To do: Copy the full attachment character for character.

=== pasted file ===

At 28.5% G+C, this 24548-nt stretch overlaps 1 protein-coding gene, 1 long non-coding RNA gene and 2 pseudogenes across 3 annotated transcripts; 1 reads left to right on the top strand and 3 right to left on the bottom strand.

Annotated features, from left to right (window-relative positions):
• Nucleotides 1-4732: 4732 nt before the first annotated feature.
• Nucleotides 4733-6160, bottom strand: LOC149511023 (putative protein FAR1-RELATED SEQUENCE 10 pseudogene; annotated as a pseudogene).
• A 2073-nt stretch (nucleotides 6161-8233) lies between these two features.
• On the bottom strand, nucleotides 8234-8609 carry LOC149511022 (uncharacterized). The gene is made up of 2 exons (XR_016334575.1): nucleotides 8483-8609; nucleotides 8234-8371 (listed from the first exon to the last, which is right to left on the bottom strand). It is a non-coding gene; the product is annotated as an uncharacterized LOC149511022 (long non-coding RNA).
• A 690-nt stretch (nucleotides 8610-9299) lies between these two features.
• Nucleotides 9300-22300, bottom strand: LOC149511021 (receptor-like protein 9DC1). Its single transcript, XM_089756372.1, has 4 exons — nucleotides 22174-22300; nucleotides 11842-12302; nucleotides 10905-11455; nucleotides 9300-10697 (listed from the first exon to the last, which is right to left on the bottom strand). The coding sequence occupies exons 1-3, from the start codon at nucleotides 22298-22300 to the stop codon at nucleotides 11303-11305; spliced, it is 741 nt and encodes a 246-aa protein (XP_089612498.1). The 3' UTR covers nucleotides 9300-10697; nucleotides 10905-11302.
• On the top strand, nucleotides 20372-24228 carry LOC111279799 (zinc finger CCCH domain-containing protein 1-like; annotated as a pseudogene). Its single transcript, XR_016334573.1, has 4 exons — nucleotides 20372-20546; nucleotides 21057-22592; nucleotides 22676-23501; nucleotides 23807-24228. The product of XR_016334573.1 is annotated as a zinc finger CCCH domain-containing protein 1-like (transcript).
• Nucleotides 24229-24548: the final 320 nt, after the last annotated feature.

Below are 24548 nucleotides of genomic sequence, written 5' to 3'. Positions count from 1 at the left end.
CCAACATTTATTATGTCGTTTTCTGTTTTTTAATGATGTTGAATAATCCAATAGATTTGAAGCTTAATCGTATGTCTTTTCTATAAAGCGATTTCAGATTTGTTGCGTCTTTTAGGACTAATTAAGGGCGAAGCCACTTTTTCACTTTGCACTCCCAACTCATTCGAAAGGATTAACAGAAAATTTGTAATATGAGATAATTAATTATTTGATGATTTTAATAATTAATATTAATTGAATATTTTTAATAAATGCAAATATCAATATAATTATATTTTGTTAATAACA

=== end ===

At 28.5% G+C, this 24548-nt stretch overlaps 1 protein-coding gene, 1 long non-coding RNA gene and 2 pseudogenes across 3 annotated transcripts; 1 reads left to right on the top strand and 3 right to left on the bottom strand.

Annotated features, from left to right (window-relative positions):
• Nucleotides 1-4732: 4732 nt before the first annotated feature.
• Nucleotides 4733-6160, bottom strand: LOC149511023 (putative protein FAR1-RELATED SEQUENCE 10 pseudogene; annotated as a pseudogene).
• A 2073-nt stretch (nucleotides 6161-8233) lies between these two features.
• On the bottom strand, nucleotides 8234-8609 carry LOC149511022 (uncharacterized). The gene is made up of 2 exons (XR_016334575.1): nucleotides 8483-8609; nucleotides 8234-8371 (listed from the first exon to the last, which is right to left on the bottom strand). It is a non-coding gene; the product is annotated as an uncharacterized LOC149511022 (long non-coding RNA).
• A 690-nt stretch (nucleotides 8610-9299) lies between these two features.
• Nucleotides 9300-22300, bottom strand: LOC149511021 (receptor-like protein 9DC1). Its single transcript, XM_089756372.1, has 4 exons — nucleotides 22174-22300; nucleotides 11842-12302; nucleotides 10905-11455; nucleotides 9300-10697 (listed from the first exon to the last, which is right to left on the bottom strand). The coding sequence occupies exons 1-3, from the start codon at nucleotides 22298-22300 to the stop codon at nucleotides 11303-11305; spliced, it is 741 nt and encodes a 246-aa protein (XP_089612498.1). The 3' UTR covers nucleotides 9300-10697; nucleotides 10905-11302.
• On the top strand, nucleotides 20372-24228 carry LOC111279799 (zinc finger CCCH domain-containing protein 1-like; annotated as a pseudogene). Its single transcript, XR_016334573.1, has 4 exons — nucleotides 20372-20546; nucleotides 21057-22592; nucleotides 22676-23501; nucleotides 23807-24228. The product of XR_016334573.1 is annotated as a zinc finger CCCH domain-containing protein 1-like (transcript).
• Nucleotides 24229-24548: the final 320 nt, after the last annotated feature.

Below are 24548 nucleotides of genomic sequence, written 5' to 3'. Positions count from 1 at the left end.
CCAACATTTATTATGTCGTTTTCTGTTTTTTAATGATGTTGAATAATCCAATAGATTTGAAGCTTAATCGTATGTCTTTTCTATAAAGCGATTTCAGATTTGTTGCGTCTTTTAGGACTAATTAAGGGCGAAGCCACTTTTTCACTTTGCACTCCCAACTCATTCGAAAGGATTAACAGAAAATTTGTAATATGAGATAATTAATTATTTGATGATTTTAATAATTAATATTAATTGAATATTTTTAATAAATGCAAATATCAATATAATTATATTTTGTTAATAACA